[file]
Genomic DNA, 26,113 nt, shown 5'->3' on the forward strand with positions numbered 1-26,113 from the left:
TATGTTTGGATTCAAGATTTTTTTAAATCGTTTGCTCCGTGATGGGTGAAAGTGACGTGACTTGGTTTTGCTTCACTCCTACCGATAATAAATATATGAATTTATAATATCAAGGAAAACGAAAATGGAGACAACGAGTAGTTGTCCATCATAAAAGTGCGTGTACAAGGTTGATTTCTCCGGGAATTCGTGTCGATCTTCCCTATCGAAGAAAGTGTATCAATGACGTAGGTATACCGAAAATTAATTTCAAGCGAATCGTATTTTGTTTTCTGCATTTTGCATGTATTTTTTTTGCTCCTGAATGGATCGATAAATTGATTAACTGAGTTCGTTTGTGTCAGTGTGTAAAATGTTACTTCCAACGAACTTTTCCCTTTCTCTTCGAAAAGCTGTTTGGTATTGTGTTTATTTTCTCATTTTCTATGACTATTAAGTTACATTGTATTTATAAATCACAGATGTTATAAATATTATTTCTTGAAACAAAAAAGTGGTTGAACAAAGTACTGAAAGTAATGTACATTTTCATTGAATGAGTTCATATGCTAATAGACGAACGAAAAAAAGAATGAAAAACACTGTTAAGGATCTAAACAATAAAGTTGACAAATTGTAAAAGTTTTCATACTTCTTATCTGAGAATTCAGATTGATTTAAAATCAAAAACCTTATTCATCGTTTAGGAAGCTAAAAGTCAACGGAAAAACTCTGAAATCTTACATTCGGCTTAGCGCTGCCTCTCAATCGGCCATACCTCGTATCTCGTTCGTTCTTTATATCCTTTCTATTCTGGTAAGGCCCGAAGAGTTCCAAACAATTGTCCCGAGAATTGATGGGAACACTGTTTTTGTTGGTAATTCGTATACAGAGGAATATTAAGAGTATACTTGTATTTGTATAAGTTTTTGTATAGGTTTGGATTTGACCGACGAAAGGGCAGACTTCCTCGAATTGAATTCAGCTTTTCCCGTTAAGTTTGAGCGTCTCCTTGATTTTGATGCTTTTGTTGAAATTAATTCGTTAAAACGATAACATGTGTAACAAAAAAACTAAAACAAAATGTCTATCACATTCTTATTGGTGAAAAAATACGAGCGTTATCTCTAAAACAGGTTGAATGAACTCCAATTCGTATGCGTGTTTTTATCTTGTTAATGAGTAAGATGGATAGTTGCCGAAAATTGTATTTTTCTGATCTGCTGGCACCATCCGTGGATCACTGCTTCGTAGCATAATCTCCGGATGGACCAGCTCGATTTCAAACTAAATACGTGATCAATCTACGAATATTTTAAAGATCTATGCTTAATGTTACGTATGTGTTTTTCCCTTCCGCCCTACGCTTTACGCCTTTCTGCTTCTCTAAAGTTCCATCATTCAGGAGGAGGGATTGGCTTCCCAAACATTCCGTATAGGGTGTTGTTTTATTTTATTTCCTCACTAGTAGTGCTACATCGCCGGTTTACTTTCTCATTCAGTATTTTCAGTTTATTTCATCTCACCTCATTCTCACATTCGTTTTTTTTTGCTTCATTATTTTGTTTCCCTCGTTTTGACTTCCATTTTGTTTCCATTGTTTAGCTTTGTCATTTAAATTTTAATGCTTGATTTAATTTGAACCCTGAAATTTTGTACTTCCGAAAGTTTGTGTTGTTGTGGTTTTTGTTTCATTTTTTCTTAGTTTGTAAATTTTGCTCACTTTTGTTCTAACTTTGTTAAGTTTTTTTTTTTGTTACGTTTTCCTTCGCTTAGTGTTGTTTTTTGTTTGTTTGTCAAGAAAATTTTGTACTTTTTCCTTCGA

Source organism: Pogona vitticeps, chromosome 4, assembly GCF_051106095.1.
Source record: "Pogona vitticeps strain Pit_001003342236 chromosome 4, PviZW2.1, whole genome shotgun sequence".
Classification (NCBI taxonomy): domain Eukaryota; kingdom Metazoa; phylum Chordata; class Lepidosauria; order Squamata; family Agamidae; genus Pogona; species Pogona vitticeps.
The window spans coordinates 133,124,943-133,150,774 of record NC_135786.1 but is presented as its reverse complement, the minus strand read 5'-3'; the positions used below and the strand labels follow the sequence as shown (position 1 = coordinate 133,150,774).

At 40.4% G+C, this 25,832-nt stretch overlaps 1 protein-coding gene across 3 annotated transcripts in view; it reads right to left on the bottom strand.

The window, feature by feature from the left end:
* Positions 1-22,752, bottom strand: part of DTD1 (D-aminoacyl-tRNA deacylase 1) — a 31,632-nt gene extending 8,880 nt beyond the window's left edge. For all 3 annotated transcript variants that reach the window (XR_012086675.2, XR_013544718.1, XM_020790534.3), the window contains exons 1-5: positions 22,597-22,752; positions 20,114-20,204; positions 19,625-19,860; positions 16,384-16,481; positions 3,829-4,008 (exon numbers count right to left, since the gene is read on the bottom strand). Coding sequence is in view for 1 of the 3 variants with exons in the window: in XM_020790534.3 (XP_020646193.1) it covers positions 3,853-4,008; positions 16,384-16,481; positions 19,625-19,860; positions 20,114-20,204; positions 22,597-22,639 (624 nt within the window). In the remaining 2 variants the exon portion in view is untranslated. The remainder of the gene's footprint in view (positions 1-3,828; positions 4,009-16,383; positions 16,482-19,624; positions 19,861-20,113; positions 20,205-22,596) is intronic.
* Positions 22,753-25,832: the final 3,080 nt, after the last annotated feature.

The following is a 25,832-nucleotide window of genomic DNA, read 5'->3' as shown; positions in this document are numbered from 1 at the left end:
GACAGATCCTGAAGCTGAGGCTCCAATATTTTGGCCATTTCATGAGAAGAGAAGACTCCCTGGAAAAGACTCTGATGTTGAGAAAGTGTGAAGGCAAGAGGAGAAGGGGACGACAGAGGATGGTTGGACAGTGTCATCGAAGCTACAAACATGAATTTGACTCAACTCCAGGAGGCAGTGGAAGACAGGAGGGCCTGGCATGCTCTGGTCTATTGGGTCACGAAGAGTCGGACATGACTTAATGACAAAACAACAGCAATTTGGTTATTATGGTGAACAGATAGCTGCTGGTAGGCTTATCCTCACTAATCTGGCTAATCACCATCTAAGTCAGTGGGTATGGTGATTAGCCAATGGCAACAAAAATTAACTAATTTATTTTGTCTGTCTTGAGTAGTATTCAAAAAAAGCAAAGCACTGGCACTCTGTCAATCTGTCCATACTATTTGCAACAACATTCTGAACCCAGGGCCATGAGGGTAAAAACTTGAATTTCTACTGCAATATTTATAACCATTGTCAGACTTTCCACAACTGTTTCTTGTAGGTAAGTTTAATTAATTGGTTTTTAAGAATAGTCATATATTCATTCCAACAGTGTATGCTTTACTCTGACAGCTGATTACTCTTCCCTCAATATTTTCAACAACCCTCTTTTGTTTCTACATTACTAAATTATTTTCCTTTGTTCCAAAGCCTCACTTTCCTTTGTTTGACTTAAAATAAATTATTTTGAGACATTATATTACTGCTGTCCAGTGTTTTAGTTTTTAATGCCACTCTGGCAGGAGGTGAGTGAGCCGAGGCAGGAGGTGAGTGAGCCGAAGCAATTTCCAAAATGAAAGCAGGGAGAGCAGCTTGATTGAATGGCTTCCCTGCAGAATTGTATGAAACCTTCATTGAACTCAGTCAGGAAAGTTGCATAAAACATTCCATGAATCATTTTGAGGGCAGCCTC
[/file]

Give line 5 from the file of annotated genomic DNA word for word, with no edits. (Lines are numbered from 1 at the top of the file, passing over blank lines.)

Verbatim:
Classification (NCBI taxonomy): domain Eukaryota; kingdom Metazoa; phylum Chordata; class Lepidosauria; order Squamata; family Agamidae; genus Pogona; species Pogona vitticeps.